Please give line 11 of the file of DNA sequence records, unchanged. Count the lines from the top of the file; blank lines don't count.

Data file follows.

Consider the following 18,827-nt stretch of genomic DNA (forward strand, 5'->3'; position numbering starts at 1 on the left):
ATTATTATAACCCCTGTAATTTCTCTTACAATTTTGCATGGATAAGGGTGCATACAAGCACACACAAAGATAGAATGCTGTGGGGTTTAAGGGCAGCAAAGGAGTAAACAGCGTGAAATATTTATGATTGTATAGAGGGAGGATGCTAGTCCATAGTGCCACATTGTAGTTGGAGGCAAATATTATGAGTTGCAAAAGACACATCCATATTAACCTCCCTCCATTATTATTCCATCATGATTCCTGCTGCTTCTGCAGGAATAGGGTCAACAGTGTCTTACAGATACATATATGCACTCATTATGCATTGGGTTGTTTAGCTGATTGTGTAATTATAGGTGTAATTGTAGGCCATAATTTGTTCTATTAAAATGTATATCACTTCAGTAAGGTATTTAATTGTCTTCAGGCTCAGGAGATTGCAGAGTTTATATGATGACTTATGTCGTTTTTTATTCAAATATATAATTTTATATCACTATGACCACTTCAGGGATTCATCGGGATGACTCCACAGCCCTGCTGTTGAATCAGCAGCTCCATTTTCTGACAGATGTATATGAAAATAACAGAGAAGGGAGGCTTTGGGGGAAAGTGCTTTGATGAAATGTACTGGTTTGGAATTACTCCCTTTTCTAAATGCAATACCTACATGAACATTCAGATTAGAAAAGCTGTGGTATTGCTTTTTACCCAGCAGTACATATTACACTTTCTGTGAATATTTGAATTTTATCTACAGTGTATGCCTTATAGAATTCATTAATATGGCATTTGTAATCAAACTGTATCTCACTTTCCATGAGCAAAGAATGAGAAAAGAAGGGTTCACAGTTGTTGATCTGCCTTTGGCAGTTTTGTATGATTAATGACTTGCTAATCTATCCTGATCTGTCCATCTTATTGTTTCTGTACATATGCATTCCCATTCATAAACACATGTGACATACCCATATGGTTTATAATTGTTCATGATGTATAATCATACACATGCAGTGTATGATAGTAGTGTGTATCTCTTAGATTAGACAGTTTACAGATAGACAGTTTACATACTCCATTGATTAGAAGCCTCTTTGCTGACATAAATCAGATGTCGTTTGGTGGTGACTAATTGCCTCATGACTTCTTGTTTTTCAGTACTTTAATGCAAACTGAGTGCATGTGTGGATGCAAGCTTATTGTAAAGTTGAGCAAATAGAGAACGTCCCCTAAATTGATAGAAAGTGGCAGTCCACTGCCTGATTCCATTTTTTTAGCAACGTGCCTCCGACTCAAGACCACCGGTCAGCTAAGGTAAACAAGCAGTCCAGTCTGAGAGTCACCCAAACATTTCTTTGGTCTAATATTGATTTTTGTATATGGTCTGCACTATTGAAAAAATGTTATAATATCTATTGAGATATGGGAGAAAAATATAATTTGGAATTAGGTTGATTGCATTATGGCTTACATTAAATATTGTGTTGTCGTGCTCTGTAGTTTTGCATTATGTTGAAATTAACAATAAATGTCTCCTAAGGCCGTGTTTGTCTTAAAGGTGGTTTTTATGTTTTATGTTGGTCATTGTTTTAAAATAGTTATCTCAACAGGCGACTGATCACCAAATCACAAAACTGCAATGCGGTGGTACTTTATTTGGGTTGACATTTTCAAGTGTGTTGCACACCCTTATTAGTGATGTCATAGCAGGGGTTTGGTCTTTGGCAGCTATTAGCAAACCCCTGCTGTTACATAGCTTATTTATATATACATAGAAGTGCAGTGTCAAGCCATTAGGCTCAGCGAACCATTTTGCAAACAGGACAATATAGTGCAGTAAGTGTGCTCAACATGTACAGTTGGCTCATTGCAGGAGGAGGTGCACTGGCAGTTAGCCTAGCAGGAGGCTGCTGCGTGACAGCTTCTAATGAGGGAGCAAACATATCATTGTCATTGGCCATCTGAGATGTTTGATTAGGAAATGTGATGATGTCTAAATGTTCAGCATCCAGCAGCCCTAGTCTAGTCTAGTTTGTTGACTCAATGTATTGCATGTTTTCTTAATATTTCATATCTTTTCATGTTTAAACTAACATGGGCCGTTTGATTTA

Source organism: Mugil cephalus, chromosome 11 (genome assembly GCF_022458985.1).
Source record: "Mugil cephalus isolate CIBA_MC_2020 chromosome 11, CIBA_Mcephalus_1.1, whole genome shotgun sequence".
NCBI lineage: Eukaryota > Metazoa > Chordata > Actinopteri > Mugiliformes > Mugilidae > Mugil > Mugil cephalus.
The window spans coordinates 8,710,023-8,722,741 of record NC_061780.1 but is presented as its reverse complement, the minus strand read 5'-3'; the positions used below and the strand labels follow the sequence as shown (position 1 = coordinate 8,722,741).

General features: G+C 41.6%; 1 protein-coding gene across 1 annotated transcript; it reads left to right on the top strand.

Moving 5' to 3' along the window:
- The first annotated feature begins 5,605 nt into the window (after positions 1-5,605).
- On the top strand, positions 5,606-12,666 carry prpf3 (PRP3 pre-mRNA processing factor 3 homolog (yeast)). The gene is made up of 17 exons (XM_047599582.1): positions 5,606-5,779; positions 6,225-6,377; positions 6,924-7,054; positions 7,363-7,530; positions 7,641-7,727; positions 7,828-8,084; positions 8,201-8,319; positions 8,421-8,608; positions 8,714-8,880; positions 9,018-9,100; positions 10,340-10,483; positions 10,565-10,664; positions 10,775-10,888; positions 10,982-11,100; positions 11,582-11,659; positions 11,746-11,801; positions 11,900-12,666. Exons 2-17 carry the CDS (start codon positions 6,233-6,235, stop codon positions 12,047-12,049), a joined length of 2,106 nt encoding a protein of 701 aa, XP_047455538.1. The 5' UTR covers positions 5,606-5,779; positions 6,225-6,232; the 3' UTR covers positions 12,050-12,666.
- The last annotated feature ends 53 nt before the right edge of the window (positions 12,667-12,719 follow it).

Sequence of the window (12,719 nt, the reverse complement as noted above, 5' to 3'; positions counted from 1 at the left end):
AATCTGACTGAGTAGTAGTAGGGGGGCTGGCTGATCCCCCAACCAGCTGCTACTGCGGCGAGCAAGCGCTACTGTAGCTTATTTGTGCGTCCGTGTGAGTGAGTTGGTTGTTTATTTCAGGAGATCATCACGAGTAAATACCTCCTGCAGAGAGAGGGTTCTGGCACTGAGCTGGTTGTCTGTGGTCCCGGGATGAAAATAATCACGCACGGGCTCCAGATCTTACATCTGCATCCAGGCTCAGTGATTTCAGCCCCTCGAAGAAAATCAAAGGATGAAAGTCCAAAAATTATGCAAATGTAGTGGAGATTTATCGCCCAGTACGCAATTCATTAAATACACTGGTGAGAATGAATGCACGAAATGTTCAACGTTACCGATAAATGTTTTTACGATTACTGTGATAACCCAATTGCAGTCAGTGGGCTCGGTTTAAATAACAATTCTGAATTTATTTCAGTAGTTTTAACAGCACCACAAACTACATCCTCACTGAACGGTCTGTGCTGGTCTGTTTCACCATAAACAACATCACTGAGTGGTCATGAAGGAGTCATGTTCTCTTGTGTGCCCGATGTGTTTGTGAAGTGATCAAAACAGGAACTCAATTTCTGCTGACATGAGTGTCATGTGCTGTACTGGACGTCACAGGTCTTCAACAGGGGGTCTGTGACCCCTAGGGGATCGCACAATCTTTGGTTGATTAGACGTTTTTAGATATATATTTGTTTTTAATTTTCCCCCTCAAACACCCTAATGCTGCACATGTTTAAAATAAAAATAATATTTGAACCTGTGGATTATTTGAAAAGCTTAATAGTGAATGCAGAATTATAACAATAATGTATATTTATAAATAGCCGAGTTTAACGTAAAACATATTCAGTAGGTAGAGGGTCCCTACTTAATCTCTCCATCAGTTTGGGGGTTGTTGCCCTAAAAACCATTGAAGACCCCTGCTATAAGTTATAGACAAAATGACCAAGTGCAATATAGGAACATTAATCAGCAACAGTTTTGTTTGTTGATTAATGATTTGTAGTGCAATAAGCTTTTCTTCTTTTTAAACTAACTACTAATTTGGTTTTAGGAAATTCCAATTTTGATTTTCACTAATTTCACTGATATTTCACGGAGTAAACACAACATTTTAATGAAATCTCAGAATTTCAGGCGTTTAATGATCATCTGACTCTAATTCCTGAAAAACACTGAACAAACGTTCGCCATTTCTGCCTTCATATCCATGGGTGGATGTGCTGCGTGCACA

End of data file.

- The last annotated feature ends 53 nt before the right edge of the window (positions 12,667-12,719 follow it).